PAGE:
This week, PocketGamer.biz editor-at-large Jon Jordan has created a new word: unconsole.
Dissatisfied with the 'micro-console' terminology that's being thrown about, Jordan argues that the era of consoles is, in fact, drawing to a close.
The current crop of Kickstarted games machines all belong in a single category, though, and 'unconsole' is the best descriptor for the job. Or so he reckons.
Regardless of designation, I'd argue that a device such as the Ouya could conceivably carve out a niche for itself – catering to indies and tinkerers, while offering a price point that'll seem mighty tempting when compared to next-gen hardware.
Nvidia's newly announced Project Shield, on the other hand, will likely be pricey. And what's more, Nvidia will want to achieve scale, rather than being content with courting a small subsection of the market.
The company seems committed to achieving this – promising annual hardware revisions for its handheld – but its hard to see how the first version Nvidia's unconsole will be anything other than unsuccessful as a mass-market proposition.
But that's quite enough high-falutin' chatter for one week. Instead, let's move on to our bite-sized overview of the last seven days' on PocketGamer.biz.Platform wars
- Fresh figures from Google show that almost 40 percent of all Android users are now running Ice Cream Sandwich or Jelly Bean, as updates surge.
- Microsoft refuses to confirm an early 2013 launch for Windows Phone 7.8, although Nokia Spain breaks the silence.
- In the latest PocketGamer.biz inforgraphic, we take a look at the growth of the Windows Phone Store – and it might just surprise you.
- Microsoft announces that cumulative sales of Windows 8 have reached 60 million, and the Windows Store has served up 100 million app downloads.
- PS Vita sales are "on the low end" of Sony's expectations, admits CEO Kaz Hirai.
- Nvidia unveils Project Shield – its Android-based gaming handheld powered by Tegra 4. Pocket Gamer editor-in-chief Kristan Reed reckons the device is a bit ridiculous, but likes it nonetheless.
- As the Ouya begins shipping to developers, its creators announce a worldwide Ouya game jam with $45,000 of prize money on offer.
- PocketGamer.biz editor-at-large Jon Jordan argues that Nvidia needs to make the TegraZone work before the Project Shield can be a success.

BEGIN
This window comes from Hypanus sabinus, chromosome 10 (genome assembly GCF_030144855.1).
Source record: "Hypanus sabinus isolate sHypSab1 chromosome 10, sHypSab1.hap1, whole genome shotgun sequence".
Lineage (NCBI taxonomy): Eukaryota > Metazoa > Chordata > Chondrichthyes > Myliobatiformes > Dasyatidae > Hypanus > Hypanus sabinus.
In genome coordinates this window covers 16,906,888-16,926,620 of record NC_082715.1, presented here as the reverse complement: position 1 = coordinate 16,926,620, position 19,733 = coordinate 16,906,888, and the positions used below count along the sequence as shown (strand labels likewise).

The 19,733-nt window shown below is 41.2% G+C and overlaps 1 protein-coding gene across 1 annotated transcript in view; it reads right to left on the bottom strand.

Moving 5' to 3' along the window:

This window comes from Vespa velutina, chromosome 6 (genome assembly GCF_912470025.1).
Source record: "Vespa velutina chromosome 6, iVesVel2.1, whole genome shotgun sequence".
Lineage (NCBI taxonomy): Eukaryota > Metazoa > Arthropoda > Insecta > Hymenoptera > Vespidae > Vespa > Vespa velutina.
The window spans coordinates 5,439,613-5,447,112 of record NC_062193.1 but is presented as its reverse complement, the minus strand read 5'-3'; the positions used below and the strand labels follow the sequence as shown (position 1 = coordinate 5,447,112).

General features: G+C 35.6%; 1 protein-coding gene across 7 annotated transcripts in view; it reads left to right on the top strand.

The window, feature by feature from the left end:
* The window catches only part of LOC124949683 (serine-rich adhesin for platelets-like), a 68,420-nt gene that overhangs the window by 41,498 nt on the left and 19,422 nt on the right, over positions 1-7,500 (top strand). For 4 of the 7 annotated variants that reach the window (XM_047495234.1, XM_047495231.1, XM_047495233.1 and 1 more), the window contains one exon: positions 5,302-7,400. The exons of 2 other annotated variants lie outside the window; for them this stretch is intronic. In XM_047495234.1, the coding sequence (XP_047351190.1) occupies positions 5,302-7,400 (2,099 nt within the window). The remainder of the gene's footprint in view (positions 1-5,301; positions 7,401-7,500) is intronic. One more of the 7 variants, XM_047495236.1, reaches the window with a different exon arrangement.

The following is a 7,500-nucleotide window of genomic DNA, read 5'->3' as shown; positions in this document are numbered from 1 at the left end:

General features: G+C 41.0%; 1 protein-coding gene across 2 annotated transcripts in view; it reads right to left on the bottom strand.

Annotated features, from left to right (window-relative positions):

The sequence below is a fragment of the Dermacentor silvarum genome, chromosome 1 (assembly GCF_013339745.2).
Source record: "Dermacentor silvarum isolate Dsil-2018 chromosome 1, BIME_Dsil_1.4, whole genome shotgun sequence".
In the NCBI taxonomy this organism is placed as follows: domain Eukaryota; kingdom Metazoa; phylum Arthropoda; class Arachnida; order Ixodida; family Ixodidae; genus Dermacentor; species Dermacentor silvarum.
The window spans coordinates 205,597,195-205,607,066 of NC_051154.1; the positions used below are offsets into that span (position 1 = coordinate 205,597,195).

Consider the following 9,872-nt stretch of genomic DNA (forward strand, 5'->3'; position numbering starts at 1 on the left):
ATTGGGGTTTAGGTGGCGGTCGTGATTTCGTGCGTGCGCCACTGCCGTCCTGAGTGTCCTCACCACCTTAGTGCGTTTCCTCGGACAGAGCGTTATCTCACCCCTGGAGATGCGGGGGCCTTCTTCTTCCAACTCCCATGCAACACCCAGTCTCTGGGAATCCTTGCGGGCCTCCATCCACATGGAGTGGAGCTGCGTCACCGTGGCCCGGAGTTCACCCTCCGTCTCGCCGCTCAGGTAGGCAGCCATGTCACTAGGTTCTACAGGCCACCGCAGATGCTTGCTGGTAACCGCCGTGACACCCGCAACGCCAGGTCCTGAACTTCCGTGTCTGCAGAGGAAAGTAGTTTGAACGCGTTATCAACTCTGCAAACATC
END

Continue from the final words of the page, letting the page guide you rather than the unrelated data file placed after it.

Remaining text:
- In an interview with GameStick creators PlayJam, Jon Jordan discovers that there's already interest in bringing the device to retail.
- Developers discuss Project Shield, and the consensus is that the device represents a "bold move" for Nvidia, although it's not without its issues.
- The company will launch "one model a year" of its Project Shield handheld, says Nvidia CEO Jen-Hsun Huang.
- Apple announces free-to-play favourites Clash of Clans and DrangonVale generated $100 million in 2012.
- In this week's edition of the PocketGamer.biz Charticle, we take a look at Kabam – the publisher behind the US App Store's single highest grossing iPhone game of 2012.
- OpenFeint-style social gaming network Heyzap raises $4.3 million in Series B funding round, bringing the company's total investment to just under $8 million.
- Chartboost kicks off 2013 with a $19 million Series B funding round led by Sequoia Capital.
- What does Chartboost need $19 million for anyway? "It's big money for our huge plans," says CEO Maria Alegre.
- Industry veteran Trip Hawkins joins with former Moshi Monsters lead Ben Geliher to found educational gaming start up If You Can.
- Appromoter MD Ed Vause delivers the sixth commandment of app marketing – though shalt get to grips with cross-promotion.
- Our US correspondent Carter Dotson examines the key issues that will define 2013 for the industry, looking at hardware, funding, monetisation and – of course – unconsoles.
- PVP success is great, but we're looking 'beyond core' gaming in 2013, says Kabam's Steve Swasey.
- Fraser MacInnes presents his list of ten predictions that will definitely come to pass in 2013. Probably.
- Developers react to Apple's App Store screenshot clampdown, criticising Apple for the lack of notice and potential pitfalls of its anti-scamming efforts.
- This developer discontent prompts PocketGamer.biz editor Keith Andrew to opine on the issue, and he argues that Apple's attitude could soon harm its business.